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Drafting Escrow Agreements in Business & Commercial Transactions - 2019

Total Credits: 1.2 Self Study

Practice Area:
Business & Corporate
Audio Only


Originally presented on May 21, 2019

Every escrow agreement has a degree of intrinsic uncertainty.  Whether the agreement is for the release of money, property title, software code, or something else, the escrow agent has to determine whether certain conditions have been met before releasing the property held in escrow.  Making those determinations always involves a degree of judgement; and that judgment is always subject to dispute.  In this sense, escrow agreements, which are intended to limit risk and enhance the certainty of a transaction, actually introduce another layer of risk, at least when they are not very carefully drafted to capture all the material details of the underlying transaction in as basic, clear and explicit terms as possible.  When the escrow agreement does not achieve this degree of clarity, the escrow agent may be caught in substantial dispute with one or several counter-parties, threatening the underlying transaction.  This program will provide you with a practical guide to drafting escrow agreements in transactions.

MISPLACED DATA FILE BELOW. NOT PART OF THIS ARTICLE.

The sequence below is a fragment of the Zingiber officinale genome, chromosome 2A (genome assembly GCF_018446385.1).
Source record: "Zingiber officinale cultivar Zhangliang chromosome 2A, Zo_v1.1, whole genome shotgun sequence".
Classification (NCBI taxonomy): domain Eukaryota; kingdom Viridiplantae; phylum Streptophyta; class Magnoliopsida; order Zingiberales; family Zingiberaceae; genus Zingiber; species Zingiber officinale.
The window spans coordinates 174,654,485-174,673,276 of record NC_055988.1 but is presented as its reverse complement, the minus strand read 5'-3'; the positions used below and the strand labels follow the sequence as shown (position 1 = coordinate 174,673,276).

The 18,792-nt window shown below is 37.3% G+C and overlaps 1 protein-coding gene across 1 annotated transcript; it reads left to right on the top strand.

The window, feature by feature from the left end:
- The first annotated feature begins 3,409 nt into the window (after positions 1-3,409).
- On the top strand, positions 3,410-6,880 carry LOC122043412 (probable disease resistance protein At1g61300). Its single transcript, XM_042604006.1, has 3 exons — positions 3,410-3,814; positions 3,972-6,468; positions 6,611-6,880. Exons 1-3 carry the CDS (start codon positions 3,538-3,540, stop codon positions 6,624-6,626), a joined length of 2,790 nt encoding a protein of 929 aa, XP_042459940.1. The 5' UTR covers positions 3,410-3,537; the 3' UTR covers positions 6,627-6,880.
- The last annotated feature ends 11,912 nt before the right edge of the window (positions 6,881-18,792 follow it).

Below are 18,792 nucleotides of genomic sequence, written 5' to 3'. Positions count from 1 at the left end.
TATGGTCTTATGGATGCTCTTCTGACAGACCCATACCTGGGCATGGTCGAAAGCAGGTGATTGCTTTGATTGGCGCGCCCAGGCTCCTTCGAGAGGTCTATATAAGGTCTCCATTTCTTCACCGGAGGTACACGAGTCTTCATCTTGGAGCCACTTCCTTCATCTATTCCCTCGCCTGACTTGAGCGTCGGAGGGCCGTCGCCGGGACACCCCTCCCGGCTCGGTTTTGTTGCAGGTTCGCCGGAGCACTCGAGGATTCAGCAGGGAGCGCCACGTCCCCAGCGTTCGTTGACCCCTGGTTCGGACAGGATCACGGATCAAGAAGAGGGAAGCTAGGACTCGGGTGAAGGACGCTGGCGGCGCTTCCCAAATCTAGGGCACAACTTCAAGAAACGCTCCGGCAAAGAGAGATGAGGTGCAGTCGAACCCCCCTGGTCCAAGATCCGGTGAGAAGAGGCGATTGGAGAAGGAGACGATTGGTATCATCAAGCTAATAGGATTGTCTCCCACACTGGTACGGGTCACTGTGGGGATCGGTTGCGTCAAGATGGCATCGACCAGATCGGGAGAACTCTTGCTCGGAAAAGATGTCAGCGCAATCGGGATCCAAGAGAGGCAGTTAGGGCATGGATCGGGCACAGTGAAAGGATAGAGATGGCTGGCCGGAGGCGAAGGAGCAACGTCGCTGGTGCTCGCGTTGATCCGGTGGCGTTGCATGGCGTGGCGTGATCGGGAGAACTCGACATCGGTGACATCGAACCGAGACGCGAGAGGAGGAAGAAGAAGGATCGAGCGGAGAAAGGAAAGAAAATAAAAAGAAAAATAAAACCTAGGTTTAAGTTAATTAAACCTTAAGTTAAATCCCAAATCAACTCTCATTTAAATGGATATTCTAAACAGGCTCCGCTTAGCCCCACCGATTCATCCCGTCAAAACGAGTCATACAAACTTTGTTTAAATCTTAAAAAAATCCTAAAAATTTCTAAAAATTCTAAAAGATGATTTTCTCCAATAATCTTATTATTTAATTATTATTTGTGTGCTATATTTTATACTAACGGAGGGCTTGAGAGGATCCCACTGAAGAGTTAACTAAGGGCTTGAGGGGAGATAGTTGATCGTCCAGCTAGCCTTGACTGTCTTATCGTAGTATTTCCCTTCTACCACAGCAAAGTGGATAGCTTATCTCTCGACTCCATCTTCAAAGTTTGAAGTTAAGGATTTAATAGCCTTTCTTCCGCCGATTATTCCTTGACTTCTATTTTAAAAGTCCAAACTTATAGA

• Defining conditions for release of property in basic, clear, explicit terms to reduce risk
• Drafting release instructions to tightly synchronize with the underlying transaction
• Inherent risks involved with escrow agent determinations 
• Co-mingled and held in trust funds v. segregated funds
• Timing – how drafting too early might miss key terms in the underlying agreement
• Choosing the right escrow agent depending on the nature of the transaction
• Reducing escrow agent through E&O or other insurance 

Speaker: Steven O. Weise, Proskauer Rose, LLP, Los Angeles, CA


NOTE: This program was originally produced as a telephone seminar and is available on demand in streaming audio. This material qualifies for self-study credit only. Pursuant to Regulation 15.04.5, a lawyer may receive up to six hours of self-study credit in a reporting year. Self-study programs do not qualify for ethics or elimination of bias credit.


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